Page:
Pigliucci’s Socrates is a gentle teacher who guides students away from fallacies and toward more dependable opinions. Like a sculptor chipping away at a marble slab, he carves away untruths to reveal something worth beholding. Given Socrates’ talents as an interlocutor, Pigliucci asks why he failed to educate the handsome, rich and powerful Alcibiades to become a better statesman. Alcibiades, a controversial political and military leader, had all the advantages, and Socrates was his friend and mentor (and perhaps lover). But the young man continued to display greed at every turn, was treacherous in his dealings with friends and was basically a poster child for bad behavior. The failure to educate Alcibiades leads Pigliucci to a series of sketches about how challenging and important it is to try to improve the character of political leaders. He considers Plato’s efforts with the tyrants of Syracuse, Aristotle’s influence on Alexander the Great and Seneca’s failures with the perverse Nero before going on to more general reflections on character and power.

There are no great surprises here — just a reminder that character matters in political leaders. Given the state of the country right now, I wonder whether we need such a reminder.

The enduring task of the philosopher has been to create opportunities to recognize what really matters — to teach oneself and others to redirect one’s attention from what should carry little weight and to devote oneself (perhaps through spiritual exercises) to the most important things or questions. Alcibiades liked wealth and power, which Pigliucci, following Socrates, doesn’t believe are the most important things. So, why did Socrates remain so attached to Alcibiades? Socrates is quoted as saying that the Athenian celebrity was “wedded to stupidity,” but he couldn’t take his eyes off the gorgeous, rich and powerful young man. Perhaps the effort to develop good character isn’t always in sync with one’s desires? If that’s the case, are the spiritual exercises supposed to change one’s affections? Who decides what are appropriate things to desire? What happens when one’s desires are in conflict with one another, or with the interests of those who hold authority? There are no simple ways to address these questions, and so they are not taken up in “The Quest for Character.”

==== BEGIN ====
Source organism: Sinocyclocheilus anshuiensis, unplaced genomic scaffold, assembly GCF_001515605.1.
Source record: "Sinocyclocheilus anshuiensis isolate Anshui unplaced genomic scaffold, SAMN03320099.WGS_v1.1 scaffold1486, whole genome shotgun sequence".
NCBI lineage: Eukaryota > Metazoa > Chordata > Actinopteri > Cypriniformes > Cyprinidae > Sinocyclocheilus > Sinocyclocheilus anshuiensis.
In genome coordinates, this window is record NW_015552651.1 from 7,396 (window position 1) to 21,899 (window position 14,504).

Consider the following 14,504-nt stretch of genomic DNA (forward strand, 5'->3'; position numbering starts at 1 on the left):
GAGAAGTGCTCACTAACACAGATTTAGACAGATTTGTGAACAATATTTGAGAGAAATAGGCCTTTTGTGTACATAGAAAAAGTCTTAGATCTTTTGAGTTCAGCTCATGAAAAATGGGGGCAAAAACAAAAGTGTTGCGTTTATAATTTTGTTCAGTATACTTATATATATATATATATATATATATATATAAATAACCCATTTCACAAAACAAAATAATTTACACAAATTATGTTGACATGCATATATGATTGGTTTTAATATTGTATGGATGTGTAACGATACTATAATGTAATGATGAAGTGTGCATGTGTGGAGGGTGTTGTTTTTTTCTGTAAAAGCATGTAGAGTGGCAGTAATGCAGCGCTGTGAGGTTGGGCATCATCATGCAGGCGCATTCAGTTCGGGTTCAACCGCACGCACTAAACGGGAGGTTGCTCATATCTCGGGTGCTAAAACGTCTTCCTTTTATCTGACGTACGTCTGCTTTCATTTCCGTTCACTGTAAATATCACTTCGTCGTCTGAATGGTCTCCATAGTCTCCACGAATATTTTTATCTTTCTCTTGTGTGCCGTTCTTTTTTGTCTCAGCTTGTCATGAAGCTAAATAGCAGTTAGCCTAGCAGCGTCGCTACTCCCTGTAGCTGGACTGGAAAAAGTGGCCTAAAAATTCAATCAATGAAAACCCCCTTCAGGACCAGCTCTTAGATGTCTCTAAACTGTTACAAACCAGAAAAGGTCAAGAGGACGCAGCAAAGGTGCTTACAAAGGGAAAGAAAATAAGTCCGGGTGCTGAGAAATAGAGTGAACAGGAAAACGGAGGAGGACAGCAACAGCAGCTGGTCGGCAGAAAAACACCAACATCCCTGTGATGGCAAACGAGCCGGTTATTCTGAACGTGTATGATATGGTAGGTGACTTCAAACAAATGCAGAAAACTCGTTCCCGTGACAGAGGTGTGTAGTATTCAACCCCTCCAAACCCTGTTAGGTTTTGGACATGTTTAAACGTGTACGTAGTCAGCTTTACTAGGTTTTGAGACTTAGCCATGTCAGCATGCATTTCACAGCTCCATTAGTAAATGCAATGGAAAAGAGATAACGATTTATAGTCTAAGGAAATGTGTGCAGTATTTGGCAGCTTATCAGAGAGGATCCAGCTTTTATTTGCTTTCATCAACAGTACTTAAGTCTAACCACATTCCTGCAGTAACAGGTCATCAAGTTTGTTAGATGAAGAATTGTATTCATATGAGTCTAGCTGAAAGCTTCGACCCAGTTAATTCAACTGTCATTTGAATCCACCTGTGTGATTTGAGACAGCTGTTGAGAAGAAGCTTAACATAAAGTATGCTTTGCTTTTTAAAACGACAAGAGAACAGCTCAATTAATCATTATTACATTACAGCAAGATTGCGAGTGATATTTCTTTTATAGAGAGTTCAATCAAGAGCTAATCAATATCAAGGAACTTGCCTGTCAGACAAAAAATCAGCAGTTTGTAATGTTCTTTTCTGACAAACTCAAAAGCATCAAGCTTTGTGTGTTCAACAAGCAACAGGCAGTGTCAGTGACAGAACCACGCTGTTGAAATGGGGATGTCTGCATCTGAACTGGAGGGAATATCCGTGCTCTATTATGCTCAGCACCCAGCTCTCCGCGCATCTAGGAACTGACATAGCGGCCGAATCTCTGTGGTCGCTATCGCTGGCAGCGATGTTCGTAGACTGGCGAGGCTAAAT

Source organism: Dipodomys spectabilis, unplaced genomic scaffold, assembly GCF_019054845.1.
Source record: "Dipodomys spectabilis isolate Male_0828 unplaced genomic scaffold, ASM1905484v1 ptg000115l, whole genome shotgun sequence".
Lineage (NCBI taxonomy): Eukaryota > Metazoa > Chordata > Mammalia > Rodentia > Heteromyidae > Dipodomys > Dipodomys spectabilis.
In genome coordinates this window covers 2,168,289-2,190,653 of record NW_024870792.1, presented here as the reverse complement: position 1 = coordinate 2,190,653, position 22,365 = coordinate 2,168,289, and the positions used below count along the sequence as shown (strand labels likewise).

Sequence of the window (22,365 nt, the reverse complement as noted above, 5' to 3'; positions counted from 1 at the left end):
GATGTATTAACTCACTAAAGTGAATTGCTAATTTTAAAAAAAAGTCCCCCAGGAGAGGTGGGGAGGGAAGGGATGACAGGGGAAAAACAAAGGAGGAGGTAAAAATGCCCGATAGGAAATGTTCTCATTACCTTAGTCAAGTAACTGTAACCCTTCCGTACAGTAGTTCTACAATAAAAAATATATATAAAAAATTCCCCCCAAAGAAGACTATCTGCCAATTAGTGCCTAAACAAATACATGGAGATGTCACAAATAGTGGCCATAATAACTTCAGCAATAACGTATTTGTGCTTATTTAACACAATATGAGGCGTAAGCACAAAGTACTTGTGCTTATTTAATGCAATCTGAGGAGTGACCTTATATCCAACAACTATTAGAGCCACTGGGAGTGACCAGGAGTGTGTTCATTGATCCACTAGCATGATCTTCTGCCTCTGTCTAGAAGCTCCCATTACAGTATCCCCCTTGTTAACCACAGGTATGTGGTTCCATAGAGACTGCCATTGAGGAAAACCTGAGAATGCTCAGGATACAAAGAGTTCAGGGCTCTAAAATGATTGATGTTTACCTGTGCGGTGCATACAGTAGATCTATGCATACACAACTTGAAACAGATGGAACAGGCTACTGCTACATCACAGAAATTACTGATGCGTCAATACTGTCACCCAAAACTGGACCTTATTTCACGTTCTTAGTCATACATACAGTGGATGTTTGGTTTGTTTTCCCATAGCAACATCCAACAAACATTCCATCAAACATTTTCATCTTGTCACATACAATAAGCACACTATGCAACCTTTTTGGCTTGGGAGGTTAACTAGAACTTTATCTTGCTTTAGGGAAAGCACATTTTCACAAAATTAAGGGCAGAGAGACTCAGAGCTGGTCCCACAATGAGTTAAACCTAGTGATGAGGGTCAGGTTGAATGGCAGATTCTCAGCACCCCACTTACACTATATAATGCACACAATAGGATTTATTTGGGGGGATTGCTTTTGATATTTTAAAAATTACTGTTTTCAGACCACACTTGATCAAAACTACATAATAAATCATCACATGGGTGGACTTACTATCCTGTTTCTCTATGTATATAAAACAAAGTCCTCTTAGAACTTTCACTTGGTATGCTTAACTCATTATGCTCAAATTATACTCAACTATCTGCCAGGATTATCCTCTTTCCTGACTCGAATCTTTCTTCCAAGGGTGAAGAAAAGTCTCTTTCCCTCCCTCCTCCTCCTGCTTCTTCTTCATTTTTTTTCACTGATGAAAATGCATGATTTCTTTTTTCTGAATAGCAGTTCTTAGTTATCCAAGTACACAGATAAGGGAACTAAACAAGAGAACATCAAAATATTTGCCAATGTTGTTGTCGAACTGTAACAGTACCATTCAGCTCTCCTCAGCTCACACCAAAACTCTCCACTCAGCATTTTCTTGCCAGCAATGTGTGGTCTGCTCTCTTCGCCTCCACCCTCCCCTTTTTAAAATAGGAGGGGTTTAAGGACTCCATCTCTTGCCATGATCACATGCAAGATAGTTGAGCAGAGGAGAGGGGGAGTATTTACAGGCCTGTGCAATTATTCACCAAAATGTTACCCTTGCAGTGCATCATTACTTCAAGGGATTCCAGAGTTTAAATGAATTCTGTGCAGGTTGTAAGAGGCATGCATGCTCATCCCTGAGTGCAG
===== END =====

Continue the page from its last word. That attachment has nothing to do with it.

Pigliucci doesn’t want his readers to be puzzled. He wants us to realize that becoming conscious of our own faults and practicing to reduce them will make us “better human beings.” By “better” he simply means more attentive to others, more kind, more generous and less prone to do the wrong thing because of bad people around us. The Stoic advice: Accept the things we must, improve what we can.

These self-help bromides are, of course, unobjectionable, but they have little to do with Socrates, who was put to death by his fellow citizens because of his radical questioning. Pigliucci suggests that contemporary science and ancient Stoicism can be combined to help us be kinder and gentler, avoiding bad people and finding role models who inspire us to more consistently act in accord with our good nature.

Lucky us. We don’t have to worry anymore about charismatic leaders like Alcibiades (or Nero!), nor about the systems that give rise to them. If you believe that, this is the book for you.

Michael S. Roth is the president of Wesleyan University. His latest book is “Safe Enough Spaces: A Pragmatist’s Approach to Inclusion, Free Speech, and Political Correctness on College Campuses.”

The Quest for Character

What the Story of Socrates and Alcibiades Teaches Us About Our Search for Good Leaders

By Massimo Pigliucci

Basic. 262 pp. $28